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BC residents dying at a faster rate from illicit drugs than COVID-19: Chief Coroner

(Files by Brendan Pawliw – My Prince George Now)

56.5% of all drug overdose deaths in BC during July occurred among those between the ages of 30-49.

That’s according to the BC Coroners Service who reported 184 deaths province-wide for the month.

So far this year, 1,204 people have died from drug toxicity including 77 in Northern Health.

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In an interview with Vista Radio, Chief Coroner Lisa Lapointe says people are dying at a much faster rate per day from illicit drugs than the coronavirus.

“Those dying from COVID tend to be much older. The average age of death is a person in their 80s’ while those dying of drug toxicity, the average age is 44, so we are losing expected years of life due to drug toxicity.”

“We are seeing five or six people regularly die every day from illicit drugs and we are not seeing five or six people die per day due to COVID-19 although people are at risk. We know both public health emergencies are critical and both are causing us to lose our loved ones.”

While 72% of all deaths from illicit drugs in BC this year are between the ages of 30-59, a good chunk of the province’s older or retirement population is also suffering.

According to the Coroners Service, 147 people between the ages of 60-69 have died from a suspected overdose so far this year – only 186 residents in this age bracket passed away from these substances in 2020.

“Sometimes we are seeing older people who have been abstinent for a number of years and returning to substance use for a number of reasons and we know the events of the last couple of years have been very, very stressful,” added Lapointe.

Fentanyl continues to be the most common drug found in BC when it comes to overdose deaths.

The substance has been found 87% of the time in completed cases between 2018 and this year.

Lapointe mentioned the lack of accessible treatment options is playing a role in the near record-breaking volume of fatalities.

“What we don’t have is an easy resource for people. We do not make it easy for people to find help and I think that is the real, real challenge we have in this province is that people are looking for help with their substance dependency and there is not an easy medical route.”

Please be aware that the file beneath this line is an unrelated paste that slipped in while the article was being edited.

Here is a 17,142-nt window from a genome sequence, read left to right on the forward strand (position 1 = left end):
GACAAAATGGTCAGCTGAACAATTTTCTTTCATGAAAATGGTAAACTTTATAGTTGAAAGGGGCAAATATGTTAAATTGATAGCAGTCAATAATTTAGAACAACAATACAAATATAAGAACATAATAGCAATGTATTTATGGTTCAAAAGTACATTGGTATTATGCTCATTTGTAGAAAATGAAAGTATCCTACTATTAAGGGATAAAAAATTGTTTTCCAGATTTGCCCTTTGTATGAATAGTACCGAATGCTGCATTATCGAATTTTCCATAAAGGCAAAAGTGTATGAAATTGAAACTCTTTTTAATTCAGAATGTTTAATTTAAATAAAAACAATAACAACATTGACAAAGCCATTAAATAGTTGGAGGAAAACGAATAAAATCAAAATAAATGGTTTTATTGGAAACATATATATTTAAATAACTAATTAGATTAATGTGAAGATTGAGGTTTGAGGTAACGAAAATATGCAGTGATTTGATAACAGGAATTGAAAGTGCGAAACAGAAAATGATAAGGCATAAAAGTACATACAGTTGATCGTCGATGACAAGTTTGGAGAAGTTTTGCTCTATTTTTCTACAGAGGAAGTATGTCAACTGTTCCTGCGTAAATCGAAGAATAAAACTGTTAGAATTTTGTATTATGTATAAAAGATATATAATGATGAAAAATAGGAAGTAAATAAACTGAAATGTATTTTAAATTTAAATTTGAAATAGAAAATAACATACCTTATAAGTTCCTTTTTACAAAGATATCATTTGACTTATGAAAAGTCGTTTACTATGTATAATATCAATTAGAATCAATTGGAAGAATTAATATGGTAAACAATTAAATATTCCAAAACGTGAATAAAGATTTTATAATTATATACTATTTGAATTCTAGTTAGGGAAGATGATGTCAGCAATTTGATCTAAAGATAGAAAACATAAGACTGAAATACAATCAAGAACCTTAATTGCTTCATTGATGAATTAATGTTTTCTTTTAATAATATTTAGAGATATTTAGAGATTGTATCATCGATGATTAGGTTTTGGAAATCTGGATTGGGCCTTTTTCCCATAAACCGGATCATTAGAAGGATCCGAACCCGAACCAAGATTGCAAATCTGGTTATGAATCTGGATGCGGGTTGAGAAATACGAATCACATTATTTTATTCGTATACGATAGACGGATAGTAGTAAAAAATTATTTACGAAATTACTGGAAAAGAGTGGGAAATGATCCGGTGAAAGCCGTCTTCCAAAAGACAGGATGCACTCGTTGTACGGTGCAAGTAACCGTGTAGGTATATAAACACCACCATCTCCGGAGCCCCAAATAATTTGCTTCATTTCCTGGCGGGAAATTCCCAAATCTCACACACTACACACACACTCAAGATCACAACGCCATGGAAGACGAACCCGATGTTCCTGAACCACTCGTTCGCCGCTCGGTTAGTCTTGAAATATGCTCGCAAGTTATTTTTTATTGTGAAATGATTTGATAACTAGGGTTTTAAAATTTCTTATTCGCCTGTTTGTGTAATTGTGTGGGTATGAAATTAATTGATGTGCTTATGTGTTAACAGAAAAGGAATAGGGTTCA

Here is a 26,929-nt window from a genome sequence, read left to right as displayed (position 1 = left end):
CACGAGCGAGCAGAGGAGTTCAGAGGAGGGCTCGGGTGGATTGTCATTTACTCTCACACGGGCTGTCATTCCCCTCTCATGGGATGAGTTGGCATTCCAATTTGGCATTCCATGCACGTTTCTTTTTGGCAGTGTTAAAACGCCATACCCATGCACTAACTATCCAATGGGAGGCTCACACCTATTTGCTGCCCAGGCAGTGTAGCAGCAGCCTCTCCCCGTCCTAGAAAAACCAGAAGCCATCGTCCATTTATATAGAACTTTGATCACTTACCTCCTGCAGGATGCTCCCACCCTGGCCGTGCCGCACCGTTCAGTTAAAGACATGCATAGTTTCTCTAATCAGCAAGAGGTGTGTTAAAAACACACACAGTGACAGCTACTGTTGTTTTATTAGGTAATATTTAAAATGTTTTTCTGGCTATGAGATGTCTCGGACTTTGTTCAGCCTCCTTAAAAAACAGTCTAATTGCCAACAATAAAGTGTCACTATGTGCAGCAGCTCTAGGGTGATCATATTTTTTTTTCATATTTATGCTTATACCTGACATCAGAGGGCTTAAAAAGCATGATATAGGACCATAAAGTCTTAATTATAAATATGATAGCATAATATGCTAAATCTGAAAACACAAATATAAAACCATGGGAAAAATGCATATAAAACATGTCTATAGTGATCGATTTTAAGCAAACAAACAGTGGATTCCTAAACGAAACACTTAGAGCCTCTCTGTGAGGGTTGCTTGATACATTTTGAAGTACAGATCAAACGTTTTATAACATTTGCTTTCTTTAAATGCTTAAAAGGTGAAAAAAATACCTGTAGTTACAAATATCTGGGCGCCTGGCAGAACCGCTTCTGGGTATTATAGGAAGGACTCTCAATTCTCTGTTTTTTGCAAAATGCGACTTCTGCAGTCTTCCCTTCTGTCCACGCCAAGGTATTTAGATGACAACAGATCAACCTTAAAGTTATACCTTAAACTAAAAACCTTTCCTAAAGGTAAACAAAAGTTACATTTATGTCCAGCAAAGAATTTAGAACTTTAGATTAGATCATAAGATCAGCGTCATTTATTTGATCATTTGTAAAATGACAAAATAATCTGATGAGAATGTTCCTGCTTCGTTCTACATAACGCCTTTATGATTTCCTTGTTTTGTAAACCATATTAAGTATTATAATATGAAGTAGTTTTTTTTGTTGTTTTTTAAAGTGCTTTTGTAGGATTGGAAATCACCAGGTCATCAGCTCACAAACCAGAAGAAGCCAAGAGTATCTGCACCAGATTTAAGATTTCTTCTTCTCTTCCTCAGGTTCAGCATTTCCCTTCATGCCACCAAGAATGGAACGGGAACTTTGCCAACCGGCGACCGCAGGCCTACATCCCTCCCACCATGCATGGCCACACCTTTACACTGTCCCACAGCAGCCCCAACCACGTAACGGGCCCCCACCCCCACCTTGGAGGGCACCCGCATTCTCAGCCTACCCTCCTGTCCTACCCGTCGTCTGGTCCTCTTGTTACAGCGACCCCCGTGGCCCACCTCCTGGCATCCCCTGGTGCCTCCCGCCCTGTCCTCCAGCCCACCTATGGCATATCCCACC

“What we don’t have is a system where people can seek help and have an active system of services available for them. So, where people are using substances alone or they don’t know where to turn or when they do ask for help, there is none available.”

Last week, Premier John Horgan promised more funding for the provinces depleted naloxone supply. It was reported several police agencies including those in Vancouver Island including Victoria have had to buy their own supply of the overdosing-reversing tool.

However, Lapointe isn’t pushing the panic button just yet on this new issue.

“My understanding is that naloxone will be supplied moving forward to anyone who needs it, be it police, firefighters, individual companies and the BC Centre for Disease Control is very committed to the take-home naloxone program.”

“It’s absolutely an essential part of a first responders tool kit. However, while we absolutely have to have naloxone we cannot rest on it as a panacea to this issue. Naloxone reverses overdoses and then we need to have supports available for people who are needing those services.”

The Chief Coroner has heard from many paramedics around BC that one dose of naloxone is often not enough to reverse an overdose – it usually takes five or six doses to accomplish this feat.

When looking at drug toxicity deaths by community, Prince George currently sits with 27 fatalities in 2021. That is on par with cities of similar size like Nanaimo (25), New Westminster (28) and Maple Ridge (25).

Over the last 19 months, Northern Health has seen 207 illicit drug deaths for an average of 11 per month. That is just as many as Victoria alone, which has 208 fatalities of this nature during this same time frame.

Since a public health emergency was declared in 2016, nearly 8-thousand British Columbians have lost their lives to illicit substances.

For more information on the BC Centre for Disease Control’s harm reduction services, you can access the Toward the Heart website.

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